Slavery in America
Within several decades of being brought to the American colonies, Africans were stripped of human rights and enslaved as chattel, an enslavement that lasted more than two centuries. Slavers whipped slaves who displeased them. Clergy preached that slavery was the will of God. Scientists "proved" that blacks were less evolved-a subspecies of the human race. The invention of the cotton gin in 1793 solidified the importance of slavery to the South's economy. By the mid-19th century, America's westward expansion, along with a growing anti-slavery movement in the North, provoked a national debate over slavery that helped precipitate the American Civil War (1861-65). Though the Union victory freed the nation's four million slaves, the legacy of slavery influenced American history, from the chaotic years of Reconstruction (1865-77) to the civil rights movement that emerged in the 1950s.
"Twenty and odd" Africans, probably seized from a Portuguese slave ship, were carried to Jamestown, Virginia, and traded for provisions. They were classified as indentured servants.
1640 July 9
When three runaway indentured servants were captured, the General Court of Colonial Virginia gave the white servants additional years to serve while John Punch, a black man, was sentenced to servitude for life. Punch was the first African in Virginia to be enslaved for life.
Massachusetts became the first North American colony to recognize slavery as a legal institution.
A Virginia law passed in 1662 stated that the status of the mother determined if a black child would be enslaved. Increasingly harsh and restrictive laws were passed over the next 40 years, culminating in the Virginia Slave Codes of 1705.
Bacon's Rebellion in Virginia included poor whites and blacks fighting together, with the government's response hastening the transition to black slavery.
1688 February 18
Pennsylvania Quakers adopted the first formal anti-slavery resolution in American history.
The Virginia Slave Code codified the status of slaves, further limited their freedom, and defined some rights of slave owners. It included provisions stating that non-Christians brought to Virginia would be slaves, even if they converted to Christianity. It also allowed slave owners to punish slaves without fear of legal repercussions and specified the rewards for the recapture of runaway slaves.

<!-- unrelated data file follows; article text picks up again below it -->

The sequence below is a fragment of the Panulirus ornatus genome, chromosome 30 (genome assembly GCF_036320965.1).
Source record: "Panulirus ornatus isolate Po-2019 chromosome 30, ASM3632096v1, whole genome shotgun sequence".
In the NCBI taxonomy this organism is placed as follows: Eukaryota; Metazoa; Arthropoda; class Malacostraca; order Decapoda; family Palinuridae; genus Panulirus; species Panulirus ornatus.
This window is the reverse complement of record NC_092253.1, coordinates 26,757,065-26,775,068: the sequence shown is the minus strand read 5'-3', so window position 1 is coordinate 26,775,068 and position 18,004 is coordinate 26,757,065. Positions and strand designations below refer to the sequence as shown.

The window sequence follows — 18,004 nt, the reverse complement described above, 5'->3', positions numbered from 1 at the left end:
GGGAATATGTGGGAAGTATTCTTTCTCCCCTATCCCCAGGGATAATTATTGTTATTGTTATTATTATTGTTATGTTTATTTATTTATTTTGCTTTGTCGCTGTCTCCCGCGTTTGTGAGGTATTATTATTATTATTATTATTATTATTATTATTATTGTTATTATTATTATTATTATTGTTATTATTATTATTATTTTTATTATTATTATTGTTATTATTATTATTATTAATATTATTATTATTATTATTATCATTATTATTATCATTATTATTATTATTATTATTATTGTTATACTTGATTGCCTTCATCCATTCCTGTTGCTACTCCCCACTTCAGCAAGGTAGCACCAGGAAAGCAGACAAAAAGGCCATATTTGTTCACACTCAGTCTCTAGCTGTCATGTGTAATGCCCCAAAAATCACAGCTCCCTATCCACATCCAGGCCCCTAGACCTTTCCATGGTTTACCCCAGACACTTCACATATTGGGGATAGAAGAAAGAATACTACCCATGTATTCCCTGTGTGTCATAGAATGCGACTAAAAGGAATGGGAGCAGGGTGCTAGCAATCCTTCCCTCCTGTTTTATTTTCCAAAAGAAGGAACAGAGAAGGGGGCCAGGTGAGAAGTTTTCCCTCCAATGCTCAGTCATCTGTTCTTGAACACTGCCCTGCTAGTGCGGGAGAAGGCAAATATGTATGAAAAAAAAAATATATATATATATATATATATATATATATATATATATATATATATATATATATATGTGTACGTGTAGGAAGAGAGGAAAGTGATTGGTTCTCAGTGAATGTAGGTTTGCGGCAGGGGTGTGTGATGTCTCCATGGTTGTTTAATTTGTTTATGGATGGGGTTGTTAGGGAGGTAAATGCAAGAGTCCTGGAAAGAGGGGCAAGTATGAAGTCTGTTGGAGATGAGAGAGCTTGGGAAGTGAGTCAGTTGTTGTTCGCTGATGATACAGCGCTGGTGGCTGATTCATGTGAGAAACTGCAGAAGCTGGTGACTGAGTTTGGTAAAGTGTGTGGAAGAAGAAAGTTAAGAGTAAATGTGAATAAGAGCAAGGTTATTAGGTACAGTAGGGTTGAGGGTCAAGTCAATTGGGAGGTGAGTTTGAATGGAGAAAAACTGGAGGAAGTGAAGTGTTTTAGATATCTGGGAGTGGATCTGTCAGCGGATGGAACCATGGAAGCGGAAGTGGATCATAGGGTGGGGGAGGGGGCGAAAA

A slave revolt in New York City, during which nine white men died, led to increased restrictions on slaves.
1770 March 5
Crispus Attucks, an ex-slave, became an early casualty of the American Revolution when he was shot and killed in what became known as the Boston Massacre. Although Attucks was credited as the leader of the event, debate raged for over a century as to whether he was a patriotic hero or a trouble-making villain.
1775 April 14
The Pennsylvania Society for the Abolition of Slavery was founded.
1775 December 30
General George Washington, revising an earlier edict, ordered recruiting officers to accept free blacks in the American Army. More than 5,000 blacks, mostly Northerners, fought against the British.
1776 July 4
The Continental Congress adopted the Declaration of Independence.
1793 February 12
Congress passed the first fugitive slave act, making it a crime to harbor an escaped slave or to interfere with the arrest of a slave.